Southeast Michigan fruit regional report – April 28, 2015

Persistent cool temperatures have slowed fruit crop development and freezing temperatures last Friday morning were close to doing damage to fruit flower buds.


With cooler temperatures, our tree and small fruit crops have not moved forward in their growth and development in the last week. We have only accumulated a few growing degree days (GDD) in the last week. Our season is running close to a week behind normal in terms of GDD totals. Tree and small fruit growers continue to see green tissue in most of their crops with the exception of grapes.

Our region experienced some unusually cold temperatures last Friday morning, April 24, 2015. A table follows with minimum temperatures for several of our Michigan State University Enviro-weather stations across our region.

Minimum temperatures for southeast Michigan Enviro-weather stations


Minimum temperature

Commerce (Oakland)

24.0 F

Emmett (St Clair)

23.8 F

Flint (Genesee)

24.3 F

Freeland (Saginaw)

26.4 F

Lapeer (Lapeer)

19.7 F

Petersburg (Monroe)

23.3 F

Pigeon (Huron)

27.6 F

Romeo (Macomb)

28.5 F

My initial assessment is that we have had some damage to apples and sweet cherries in a few of the areas that had the coldest temperatures during this event. Some king bloom loss is being found in apples and the most advanced buds in sweet cherries were affected. However, we still have the potential to have a nice crop of fruit in East Michigan. Our fruit buds are pretty tough at this stage of growth and it is too early to accurately make bold predications as to crop damage.

East Michigan GDD totals for March 1 to April 27, 2015





Commerce (Oakland)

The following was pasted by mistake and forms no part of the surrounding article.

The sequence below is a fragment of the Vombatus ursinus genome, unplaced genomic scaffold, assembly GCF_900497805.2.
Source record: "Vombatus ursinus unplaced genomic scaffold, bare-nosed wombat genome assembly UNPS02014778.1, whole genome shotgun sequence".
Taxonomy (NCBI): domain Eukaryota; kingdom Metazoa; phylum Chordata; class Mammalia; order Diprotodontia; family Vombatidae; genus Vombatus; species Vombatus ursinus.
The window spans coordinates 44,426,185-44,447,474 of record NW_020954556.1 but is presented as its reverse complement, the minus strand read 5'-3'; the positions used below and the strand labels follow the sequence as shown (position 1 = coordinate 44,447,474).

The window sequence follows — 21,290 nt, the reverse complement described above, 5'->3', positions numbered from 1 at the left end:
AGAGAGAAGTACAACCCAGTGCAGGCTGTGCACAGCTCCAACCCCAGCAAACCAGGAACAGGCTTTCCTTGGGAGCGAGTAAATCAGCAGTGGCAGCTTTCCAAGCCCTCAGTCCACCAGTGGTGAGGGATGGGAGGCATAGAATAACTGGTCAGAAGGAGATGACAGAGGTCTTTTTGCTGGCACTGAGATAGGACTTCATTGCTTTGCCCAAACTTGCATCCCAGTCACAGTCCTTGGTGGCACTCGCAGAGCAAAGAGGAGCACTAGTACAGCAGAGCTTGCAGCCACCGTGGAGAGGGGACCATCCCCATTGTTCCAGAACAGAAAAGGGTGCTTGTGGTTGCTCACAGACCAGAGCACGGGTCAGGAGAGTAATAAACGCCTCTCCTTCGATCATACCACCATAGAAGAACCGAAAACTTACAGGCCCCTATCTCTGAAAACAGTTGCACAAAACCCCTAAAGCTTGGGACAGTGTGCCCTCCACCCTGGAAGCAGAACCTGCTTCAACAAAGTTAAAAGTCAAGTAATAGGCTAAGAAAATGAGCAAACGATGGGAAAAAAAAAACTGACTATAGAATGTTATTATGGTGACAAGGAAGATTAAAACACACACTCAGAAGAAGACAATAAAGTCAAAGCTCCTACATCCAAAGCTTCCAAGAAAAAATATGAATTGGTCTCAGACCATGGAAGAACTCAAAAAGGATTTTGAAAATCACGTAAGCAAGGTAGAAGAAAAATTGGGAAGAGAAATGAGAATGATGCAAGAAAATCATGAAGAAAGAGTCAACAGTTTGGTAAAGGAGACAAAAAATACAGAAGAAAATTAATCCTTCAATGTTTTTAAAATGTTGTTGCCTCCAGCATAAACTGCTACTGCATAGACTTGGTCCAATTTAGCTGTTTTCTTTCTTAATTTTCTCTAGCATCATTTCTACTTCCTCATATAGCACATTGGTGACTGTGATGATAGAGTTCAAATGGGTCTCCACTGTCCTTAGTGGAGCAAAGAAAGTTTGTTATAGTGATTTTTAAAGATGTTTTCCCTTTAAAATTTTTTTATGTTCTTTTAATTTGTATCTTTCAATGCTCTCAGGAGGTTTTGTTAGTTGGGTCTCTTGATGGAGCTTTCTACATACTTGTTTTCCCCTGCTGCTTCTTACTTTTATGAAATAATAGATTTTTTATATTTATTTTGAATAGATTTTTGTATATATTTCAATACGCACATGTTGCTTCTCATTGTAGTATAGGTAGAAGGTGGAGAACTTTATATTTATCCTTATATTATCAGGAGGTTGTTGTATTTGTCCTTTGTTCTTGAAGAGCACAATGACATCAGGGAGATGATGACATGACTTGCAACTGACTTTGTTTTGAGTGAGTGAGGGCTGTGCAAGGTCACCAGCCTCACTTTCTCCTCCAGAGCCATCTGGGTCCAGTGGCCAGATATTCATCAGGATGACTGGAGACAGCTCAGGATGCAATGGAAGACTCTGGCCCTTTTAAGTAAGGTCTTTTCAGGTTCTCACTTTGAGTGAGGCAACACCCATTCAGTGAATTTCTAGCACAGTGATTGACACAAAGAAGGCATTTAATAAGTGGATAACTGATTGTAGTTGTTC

Emmett (St Clair)




Flint (Genesee)




Lapeer (Lapeer)




Petersburg (Monroe)




Pigeon (Huron)




Romeo (Macomb)




Tree fruits

Apples are still at half-inch green with a few early varieties at early tight cluster. All areas had an apple scab infection period that started April 19 and lasted until April 21 for most farms, and until April 22 for a few growers. I caught a high number – 90 per rod – of apple scab spores at my trapping location from this event, which surprised me a bit to see such a high number of spores for this early in the season.

Insect activity has started, but very low numbers are being found. A few spotted tentiform leafminer adults are being caught in traps, but their number are still low. Redbanded leafrollers are starting to be caught in traps as well, again with low numbers. 

Pears remain at bud burst with green cluster coming with the first few warm days. Pear psylla adult flight has been slow to develop.

Peaches are at swollen bud to early half-inch green in the south, but it is hard to determine in most blocks because most buds were killed this winter to extreme cold temperatures. I am encouraged to see there is some bloom that survived the winter cold events, mainly to the south and in the Romeo, Michigan area. The surviving buds are mostly on younger trees.  

Sweet cherries are still at bud burst with no early white bud being seen. 

Tart cherries are approaching early white bud. 

Plum damage from winter cold temperatures is extensive in Japanese plums with a few buds being seen that are now at bud swell to green cluster. Younger limbs have more fruit buds on them. There is less winter damage in European plums as they are more cold-hardy than Japanese types. Most European plums are at swollen bud.

Small fruits

Grapes show some bud swelling for Concord types and no movement or growth for European types. There is extensive winter cold damage to wine grapes, however damage varies greatly between varieties and sites.

Strawberry leaves are continuing to emerge from the ground with no flower buds emerging in the crown of the plant. Straw was removed at most farms this week. Michigan State University Extension suggests strawberry growers monitor soil moisture conditions closely as our soils are dry at most farms. If we do not get rainfall by late this week, growers need to irrigate, especially newly planted fields.

Raspberry canes of summer fruiting types are starting to show leaf growth, except for the tips of canes that were killed during cold temperatures this winter. Summer fruiting types also have a significant amount of cambium browning, indicating potential winter injury. Fall raspberry canes continue to emerge from the soil, but are not putting on any extension growth due to cold temperatures. Most canes are only 1 inch in length.

Blueberry growth is the same at bud burst to 0.25 inch green. Initial bud assessments indicated damage in flower buds, but I am encouraged to see as many buds that continue to swell. 

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